According to the introduction of Mr. Hort Sothea, Deputy Director of the Wildlife and Biodiversity Department of Cambodia’s Forestry Administration under the Ministry of Agriculture, Forestry and Fisheries of Cambodia, Cambodia’s wildlife protection work is focused on protecting key species. According to the degree of threat of the species involved, Cambodia defined three kinds of violations around illicit activities on wildlife. Additionally, Cambodia has established a “wildlife rescue mobile team” and a special inter-agency team for the illegal ivory trade to better protect wildlife and combat domestic wildlife crimes.
Mr. Keophouvong Chanthapanya, Deputy Head of Wildlife and Aquatic Management Division of Lao PDR’s Department of Forestry under the Ministry of Agriculture and Forestry, introduced the composition and mission of the Lao Wildlife Enforcement Network (Lao-WEN), such as investigation against illegal and criminal actions and prosecutions. In addition to policies on enhancing coordination and cooperation, Lao PDR has also issued relevant guidelines to improve the investigation capacity of forestry officials. At the same time, Mr. Chanthapanya also emphasized that after opening the Boten-Vientiane railway (aka. China-Laos railway) at the end of this year, Lao PDR will strengthen cooperation with the China-Laos Railway Administration and the Aviation Administration to combat transnational wildlife crimes jointly.
The workshop also invited international experts, including Mr. Steven Galster, Chairman of the International Management Committee of the Freeland Foundation; Mr. Giovanni Broussard, Southeast Asia Regional Coordinator, Global Programme for Combatting Wildlife and Forest Crimes of UNODC; and Dr. John Scanlon, former Secretary-General of CITES and Chairman of the Global Initiative to “End Wildlife Crime.” They introduced international and ASEAN-region policies, law enforcement case studies, and the latest developments in transnational cooperation activities on combating wildlife trafficking. These international experiences provided examples and references for China, Lao PDR, and Cambodia to carry out global cooperation.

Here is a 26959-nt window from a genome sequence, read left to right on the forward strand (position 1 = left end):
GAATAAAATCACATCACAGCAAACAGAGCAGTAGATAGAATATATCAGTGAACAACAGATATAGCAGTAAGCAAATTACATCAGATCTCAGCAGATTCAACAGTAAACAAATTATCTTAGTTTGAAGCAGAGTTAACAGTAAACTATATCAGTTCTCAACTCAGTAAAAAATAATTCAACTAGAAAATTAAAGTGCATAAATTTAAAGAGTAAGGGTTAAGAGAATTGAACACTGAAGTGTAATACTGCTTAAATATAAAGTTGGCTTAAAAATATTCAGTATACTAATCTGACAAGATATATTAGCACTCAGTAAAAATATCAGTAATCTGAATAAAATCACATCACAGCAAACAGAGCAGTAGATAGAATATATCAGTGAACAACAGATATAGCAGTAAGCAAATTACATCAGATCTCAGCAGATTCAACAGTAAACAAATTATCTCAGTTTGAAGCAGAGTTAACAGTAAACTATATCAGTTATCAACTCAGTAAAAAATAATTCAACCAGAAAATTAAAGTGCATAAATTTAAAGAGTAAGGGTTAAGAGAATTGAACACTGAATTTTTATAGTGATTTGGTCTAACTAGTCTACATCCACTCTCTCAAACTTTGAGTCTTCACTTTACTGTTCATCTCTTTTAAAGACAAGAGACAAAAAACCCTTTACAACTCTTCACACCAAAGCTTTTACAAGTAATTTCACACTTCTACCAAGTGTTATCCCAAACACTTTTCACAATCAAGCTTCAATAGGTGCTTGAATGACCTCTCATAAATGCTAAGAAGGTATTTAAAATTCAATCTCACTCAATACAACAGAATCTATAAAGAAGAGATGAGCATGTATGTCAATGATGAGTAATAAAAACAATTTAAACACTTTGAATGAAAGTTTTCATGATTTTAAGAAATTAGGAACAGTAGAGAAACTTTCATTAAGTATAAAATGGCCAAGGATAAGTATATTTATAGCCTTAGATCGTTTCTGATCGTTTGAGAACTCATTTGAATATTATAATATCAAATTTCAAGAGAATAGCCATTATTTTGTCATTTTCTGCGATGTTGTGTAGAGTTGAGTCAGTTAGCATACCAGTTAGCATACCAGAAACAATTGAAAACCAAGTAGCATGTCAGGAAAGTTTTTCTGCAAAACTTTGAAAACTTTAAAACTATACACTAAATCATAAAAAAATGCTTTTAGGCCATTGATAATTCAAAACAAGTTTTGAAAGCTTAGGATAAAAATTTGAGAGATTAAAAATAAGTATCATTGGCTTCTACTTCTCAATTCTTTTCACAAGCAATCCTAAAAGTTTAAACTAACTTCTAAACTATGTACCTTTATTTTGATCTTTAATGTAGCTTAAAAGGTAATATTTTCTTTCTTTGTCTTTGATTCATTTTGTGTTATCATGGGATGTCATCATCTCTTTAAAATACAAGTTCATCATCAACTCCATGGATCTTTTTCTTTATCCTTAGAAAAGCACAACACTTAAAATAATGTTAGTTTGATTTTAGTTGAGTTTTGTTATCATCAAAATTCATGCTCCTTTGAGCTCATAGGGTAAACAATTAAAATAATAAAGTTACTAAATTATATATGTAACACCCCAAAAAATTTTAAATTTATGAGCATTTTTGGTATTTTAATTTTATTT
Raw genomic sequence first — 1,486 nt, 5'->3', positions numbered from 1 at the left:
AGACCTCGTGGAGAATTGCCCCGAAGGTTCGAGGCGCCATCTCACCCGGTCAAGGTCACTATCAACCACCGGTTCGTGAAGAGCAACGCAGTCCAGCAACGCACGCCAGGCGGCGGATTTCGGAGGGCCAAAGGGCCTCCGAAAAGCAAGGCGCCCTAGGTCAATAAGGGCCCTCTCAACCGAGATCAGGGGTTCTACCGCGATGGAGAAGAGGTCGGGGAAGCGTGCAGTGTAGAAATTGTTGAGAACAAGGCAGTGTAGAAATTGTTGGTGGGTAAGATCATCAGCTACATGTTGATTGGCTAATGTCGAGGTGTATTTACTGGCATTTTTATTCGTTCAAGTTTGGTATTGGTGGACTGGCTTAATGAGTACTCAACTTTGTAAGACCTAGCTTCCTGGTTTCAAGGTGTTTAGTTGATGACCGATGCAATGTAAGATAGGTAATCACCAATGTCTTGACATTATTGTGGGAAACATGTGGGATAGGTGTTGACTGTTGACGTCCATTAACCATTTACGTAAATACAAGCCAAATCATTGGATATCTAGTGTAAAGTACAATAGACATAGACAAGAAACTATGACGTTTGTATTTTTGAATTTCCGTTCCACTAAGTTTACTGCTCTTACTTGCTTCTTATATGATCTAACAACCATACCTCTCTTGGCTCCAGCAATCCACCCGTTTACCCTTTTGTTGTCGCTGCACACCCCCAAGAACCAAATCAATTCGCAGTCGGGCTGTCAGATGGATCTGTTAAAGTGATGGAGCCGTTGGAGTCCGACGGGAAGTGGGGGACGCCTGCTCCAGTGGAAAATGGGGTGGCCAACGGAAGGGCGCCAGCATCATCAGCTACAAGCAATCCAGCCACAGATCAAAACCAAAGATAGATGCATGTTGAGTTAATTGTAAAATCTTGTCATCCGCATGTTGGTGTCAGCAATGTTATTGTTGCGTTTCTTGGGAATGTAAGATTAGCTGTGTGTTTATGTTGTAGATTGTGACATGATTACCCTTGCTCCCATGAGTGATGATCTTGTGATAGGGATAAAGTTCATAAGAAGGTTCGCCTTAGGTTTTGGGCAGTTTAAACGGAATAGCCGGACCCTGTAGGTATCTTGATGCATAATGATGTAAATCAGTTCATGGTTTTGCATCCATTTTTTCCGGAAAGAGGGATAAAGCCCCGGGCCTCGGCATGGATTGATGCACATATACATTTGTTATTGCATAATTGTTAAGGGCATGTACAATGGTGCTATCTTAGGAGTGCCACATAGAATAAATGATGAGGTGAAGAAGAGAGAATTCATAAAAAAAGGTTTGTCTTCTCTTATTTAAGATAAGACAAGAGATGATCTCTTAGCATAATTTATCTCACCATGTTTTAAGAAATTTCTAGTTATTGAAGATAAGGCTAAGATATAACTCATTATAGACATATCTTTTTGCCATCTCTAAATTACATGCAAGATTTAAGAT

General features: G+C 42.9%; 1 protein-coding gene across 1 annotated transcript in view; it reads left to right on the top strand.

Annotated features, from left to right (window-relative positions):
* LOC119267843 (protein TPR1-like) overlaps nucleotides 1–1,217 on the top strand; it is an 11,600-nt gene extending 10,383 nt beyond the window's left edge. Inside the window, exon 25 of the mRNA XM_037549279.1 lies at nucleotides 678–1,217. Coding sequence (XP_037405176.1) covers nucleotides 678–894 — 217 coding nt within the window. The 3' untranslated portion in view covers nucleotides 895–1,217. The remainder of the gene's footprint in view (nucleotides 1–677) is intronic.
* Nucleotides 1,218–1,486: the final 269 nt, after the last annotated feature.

At the end of the meeting, Director General Dr. Meng Xianlin gave the closing remarks to the workshop. He complimented that the workshop covered rich and inspiring content on various topics of international cooperation, joint law enforcement, internal coordination, multi-lateral linkage, as well as academic exchanges. He said that the combat against wildlife trafficking is a global action that requires in-depth research and joint development and planning from different parties. This meeting provided a new vision for CITES work in China, Lao PDR, and Cambodia. Dr. Meng proposed that this kind of multi-lateral workshops and meetings could be organized more frequently in the future, inviting different countries to join the discussion, and working together to curb, crackdown, and terminate transnational wildlife trafficking.
The workshop was highly praised by the representatives and participants from China, Lao PDR, and Cambodia. One representative from Lao PDR thanked GEI for providing this opportunity and platform to communicate and exchange the experiences and case studies in combating illegal wildlife trade and hoped that joint wildlife law enforcement actions between Lao PDR and China could be organized soon in the future.
We sincerely thank the China Green Carbon Foundation and EU “Partners Against Wildlife Crime” project for supporting this workshop. We look forward to continuing in-depth cooperation with different individuals and organizations to end illegal wildlife trade and disrupt the international supply chain of wildlife trafficking.
*The Cobra series of operations is the world’s first special law enforcement jointly organized by regional powers and regional intergovernmental wildlife law enforcement agencies, with strong support from major intergovernmental international organizations, and the joint participation of customs, public security, and protection agencies in some countries in Asia, Africa, and North America. It is also China’s first cross-departmental and transnational joint action to combat the smuggling of endangered species.